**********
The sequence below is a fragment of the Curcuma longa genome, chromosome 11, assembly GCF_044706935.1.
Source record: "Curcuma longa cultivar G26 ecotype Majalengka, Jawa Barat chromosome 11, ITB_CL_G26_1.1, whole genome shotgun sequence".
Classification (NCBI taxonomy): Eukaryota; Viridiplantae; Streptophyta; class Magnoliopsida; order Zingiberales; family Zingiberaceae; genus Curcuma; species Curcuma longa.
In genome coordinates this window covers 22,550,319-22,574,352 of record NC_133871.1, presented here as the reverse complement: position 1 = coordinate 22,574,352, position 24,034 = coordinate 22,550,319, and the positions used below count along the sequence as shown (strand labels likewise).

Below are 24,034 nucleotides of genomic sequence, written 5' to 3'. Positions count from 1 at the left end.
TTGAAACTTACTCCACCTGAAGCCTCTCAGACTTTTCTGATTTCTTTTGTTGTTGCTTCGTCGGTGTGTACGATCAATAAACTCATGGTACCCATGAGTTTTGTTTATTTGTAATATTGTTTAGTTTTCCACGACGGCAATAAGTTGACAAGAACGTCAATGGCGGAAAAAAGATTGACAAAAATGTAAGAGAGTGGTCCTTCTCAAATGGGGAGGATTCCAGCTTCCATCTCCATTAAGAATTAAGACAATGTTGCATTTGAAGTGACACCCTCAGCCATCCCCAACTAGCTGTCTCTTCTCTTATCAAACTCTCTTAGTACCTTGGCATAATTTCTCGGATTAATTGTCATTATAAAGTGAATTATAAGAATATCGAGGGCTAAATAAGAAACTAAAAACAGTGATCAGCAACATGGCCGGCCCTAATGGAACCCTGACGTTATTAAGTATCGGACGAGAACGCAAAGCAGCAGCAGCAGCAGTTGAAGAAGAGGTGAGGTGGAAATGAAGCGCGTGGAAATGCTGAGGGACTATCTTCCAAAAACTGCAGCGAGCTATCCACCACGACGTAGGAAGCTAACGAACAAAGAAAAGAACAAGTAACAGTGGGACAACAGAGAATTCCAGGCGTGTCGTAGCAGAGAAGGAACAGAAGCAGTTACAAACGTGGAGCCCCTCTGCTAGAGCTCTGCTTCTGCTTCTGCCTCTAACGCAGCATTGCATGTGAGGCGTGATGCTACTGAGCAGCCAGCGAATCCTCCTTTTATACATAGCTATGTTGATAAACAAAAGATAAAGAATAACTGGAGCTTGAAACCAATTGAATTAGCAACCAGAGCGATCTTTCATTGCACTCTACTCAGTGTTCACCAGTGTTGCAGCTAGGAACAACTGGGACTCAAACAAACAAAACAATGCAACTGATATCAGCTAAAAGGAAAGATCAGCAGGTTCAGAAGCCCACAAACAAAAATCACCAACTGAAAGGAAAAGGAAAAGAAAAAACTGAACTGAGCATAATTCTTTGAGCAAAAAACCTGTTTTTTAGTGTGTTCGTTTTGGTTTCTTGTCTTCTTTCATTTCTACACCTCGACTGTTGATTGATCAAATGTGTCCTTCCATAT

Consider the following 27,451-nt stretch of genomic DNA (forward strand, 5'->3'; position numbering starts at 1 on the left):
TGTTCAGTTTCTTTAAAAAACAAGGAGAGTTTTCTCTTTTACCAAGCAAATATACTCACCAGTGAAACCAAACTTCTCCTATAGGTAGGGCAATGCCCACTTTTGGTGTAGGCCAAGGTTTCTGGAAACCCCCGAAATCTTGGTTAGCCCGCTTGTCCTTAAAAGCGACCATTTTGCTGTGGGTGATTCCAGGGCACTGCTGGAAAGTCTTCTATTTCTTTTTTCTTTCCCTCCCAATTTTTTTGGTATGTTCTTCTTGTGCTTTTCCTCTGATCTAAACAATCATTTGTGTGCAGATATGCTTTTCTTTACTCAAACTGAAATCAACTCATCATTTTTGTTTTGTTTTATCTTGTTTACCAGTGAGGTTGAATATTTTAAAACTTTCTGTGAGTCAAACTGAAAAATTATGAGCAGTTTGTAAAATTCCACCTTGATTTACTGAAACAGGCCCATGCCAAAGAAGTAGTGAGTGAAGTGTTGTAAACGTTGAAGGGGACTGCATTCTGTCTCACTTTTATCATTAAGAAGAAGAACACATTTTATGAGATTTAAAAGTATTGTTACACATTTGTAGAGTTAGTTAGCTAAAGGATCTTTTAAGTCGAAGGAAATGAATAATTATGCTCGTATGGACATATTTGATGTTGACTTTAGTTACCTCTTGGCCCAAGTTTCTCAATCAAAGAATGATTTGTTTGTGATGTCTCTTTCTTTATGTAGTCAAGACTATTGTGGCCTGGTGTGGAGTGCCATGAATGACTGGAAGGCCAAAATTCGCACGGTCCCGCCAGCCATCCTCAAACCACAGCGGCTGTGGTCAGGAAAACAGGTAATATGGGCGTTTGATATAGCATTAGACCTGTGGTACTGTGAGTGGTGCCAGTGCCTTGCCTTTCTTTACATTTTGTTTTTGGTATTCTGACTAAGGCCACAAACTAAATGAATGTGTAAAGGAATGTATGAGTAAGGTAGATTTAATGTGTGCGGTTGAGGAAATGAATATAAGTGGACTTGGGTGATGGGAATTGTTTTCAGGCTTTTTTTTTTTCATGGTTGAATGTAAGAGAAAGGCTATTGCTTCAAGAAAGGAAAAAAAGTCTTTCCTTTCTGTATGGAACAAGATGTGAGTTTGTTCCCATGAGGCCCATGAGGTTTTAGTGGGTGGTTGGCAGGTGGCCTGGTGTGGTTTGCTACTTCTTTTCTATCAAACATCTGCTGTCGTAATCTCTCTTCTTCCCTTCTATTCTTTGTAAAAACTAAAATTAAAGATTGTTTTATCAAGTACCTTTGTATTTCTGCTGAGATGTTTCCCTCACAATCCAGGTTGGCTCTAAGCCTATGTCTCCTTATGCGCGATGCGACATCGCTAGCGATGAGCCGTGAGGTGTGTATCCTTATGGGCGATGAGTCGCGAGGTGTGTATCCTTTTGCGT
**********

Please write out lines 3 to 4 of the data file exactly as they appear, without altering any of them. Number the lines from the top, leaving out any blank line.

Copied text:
Classification (NCBI taxonomy): Eukaryota; Viridiplantae; Streptophyta; class Magnoliopsida; order Zingiberales; family Zingiberaceae; genus Curcuma; species Curcuma longa.
In genome coordinates this window covers 22,550,319-22,574,352 of record NC_133871.1, presented here as the reverse complement: position 1 = coordinate 22,574,352, position 24,034 = coordinate 22,550,319, and the positions used below count along the sequence as shown (strand labels likewise).